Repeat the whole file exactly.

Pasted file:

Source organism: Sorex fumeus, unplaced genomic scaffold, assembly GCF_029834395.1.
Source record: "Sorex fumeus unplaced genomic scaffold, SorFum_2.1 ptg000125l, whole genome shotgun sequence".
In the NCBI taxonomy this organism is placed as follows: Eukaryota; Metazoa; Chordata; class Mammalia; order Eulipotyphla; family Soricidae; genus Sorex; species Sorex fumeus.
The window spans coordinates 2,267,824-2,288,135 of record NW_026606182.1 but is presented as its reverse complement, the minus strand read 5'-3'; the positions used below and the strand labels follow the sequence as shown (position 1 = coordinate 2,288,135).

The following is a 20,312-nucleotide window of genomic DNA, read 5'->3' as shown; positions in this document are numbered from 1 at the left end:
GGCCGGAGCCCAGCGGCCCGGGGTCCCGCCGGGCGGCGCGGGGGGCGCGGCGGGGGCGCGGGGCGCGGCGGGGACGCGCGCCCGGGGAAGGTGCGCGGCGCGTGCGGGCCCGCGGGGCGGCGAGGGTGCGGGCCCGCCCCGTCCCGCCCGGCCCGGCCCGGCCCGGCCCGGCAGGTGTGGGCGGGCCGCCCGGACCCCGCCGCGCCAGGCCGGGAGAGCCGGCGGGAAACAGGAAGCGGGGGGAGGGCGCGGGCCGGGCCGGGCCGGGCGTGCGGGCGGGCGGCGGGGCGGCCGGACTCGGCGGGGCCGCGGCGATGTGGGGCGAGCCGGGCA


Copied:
Source organism: Sorex fumeus, unplaced genomic scaffold, assembly GCF_029834395.1.
Source record: "Sorex fumeus unplaced genomic scaffold, SorFum_2.1 ptg000125l, whole genome shotgun sequence".
In the NCBI taxonomy this organism is placed as follows: Eukaryota; Metazoa; Chordata; class Mammalia; order Eulipotyphla; family Soricidae; genus Sorex; species Sorex fumeus.
The window spans coordinates 2,267,824-2,288,135 of record NW_026606182.1 but is presented as its reverse complement, the minus strand read 5'-3'; the positions used below and the strand labels follow the sequence as shown (position 1 = coordinate 2,288,135).

The following is a 20,312-nucleotide window of genomic DNA, read 5'->3' as shown; positions in this document are numbered from 1 at the left end:
GGCCGGAGCCCAGCGGCCCGGGGTCCCGCCGGGCGGCGCGGGGGGCGCGGCGGGGGCGCGGGGCGCGGCGGGGACGCGCGCCCGGGGAAGGTGCGCGGCGCGTGCGGGCCCGCGGGGCGGCGAGGGTGCGGGCCCGCCCCGTCCCGCCCGGCCCGGCCCGGCCCGGCCCGGCAGGTGTGGGCGGGCCGCCCGGACCCCGCCGCGCCAGGCCGGGAGAGCCGGCGGGAAACAGGAAGCGGGGGGAGGGCGCGGGCCGGGCCGGGCCGGGCGTGCGGGCGGGCGGCGGGGCGGCCGGACTCGGCGGGGCCGCGGCGATGTGGGGCGAGCCGGGCA